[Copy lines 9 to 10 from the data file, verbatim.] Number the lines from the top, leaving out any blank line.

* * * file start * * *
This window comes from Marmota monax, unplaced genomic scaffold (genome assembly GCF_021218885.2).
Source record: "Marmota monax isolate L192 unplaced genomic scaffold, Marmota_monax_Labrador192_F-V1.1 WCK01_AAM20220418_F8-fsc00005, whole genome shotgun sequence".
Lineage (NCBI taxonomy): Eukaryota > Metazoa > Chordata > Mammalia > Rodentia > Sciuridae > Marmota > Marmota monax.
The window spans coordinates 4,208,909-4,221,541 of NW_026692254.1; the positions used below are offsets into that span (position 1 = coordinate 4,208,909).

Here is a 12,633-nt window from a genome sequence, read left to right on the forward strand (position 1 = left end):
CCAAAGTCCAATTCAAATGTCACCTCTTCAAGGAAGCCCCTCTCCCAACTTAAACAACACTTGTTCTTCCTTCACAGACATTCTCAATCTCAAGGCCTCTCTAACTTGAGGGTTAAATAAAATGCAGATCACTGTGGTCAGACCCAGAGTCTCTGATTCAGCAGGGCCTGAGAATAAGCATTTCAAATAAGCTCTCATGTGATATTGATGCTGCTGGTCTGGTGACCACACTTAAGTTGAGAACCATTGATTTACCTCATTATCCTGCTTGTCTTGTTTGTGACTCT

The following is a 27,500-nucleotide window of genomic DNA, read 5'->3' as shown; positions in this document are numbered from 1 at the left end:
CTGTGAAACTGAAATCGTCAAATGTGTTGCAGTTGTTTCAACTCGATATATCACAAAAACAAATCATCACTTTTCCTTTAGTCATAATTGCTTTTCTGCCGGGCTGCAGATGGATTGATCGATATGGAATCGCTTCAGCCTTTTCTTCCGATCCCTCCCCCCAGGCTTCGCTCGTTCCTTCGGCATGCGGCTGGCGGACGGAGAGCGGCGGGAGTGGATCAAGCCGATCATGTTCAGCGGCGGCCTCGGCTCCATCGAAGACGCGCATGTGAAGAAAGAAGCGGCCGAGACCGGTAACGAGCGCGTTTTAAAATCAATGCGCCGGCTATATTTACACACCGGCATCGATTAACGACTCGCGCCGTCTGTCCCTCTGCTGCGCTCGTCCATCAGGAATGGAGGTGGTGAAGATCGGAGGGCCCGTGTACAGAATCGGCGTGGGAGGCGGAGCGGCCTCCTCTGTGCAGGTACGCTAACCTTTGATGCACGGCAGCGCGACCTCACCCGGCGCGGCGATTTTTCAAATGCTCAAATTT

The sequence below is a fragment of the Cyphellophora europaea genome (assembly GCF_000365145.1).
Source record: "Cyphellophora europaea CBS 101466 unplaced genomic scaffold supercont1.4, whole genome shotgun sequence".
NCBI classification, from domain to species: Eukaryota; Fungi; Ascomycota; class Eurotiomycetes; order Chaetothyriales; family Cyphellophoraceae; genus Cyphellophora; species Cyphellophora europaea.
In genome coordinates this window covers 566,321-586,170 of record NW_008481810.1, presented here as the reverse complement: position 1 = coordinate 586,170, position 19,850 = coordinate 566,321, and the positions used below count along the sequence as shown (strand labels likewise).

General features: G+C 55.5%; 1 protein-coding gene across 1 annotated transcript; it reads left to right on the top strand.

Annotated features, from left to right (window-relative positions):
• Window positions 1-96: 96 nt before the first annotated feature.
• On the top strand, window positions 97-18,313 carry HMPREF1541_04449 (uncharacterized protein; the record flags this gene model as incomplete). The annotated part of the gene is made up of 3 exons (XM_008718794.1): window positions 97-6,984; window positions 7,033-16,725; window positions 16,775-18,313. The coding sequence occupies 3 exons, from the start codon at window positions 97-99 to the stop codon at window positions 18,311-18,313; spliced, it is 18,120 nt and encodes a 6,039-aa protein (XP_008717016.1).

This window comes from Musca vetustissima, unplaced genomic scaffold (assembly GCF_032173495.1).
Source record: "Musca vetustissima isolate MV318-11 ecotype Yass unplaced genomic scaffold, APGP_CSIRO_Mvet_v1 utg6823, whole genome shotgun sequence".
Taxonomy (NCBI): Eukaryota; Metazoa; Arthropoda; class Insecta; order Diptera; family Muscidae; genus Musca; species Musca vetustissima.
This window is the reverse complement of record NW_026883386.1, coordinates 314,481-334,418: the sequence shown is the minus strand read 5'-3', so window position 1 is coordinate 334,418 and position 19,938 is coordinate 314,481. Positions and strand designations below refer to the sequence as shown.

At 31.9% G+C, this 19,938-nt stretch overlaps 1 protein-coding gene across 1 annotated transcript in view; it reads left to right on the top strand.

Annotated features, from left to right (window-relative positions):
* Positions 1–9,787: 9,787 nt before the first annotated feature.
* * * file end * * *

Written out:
The sequence below is a fragment of the Cyphellophora europaea genome (assembly GCF_000365145.1).
Source record: "Cyphellophora europaea CBS 101466 unplaced genomic scaffold supercont1.4, whole genome shotgun sequence".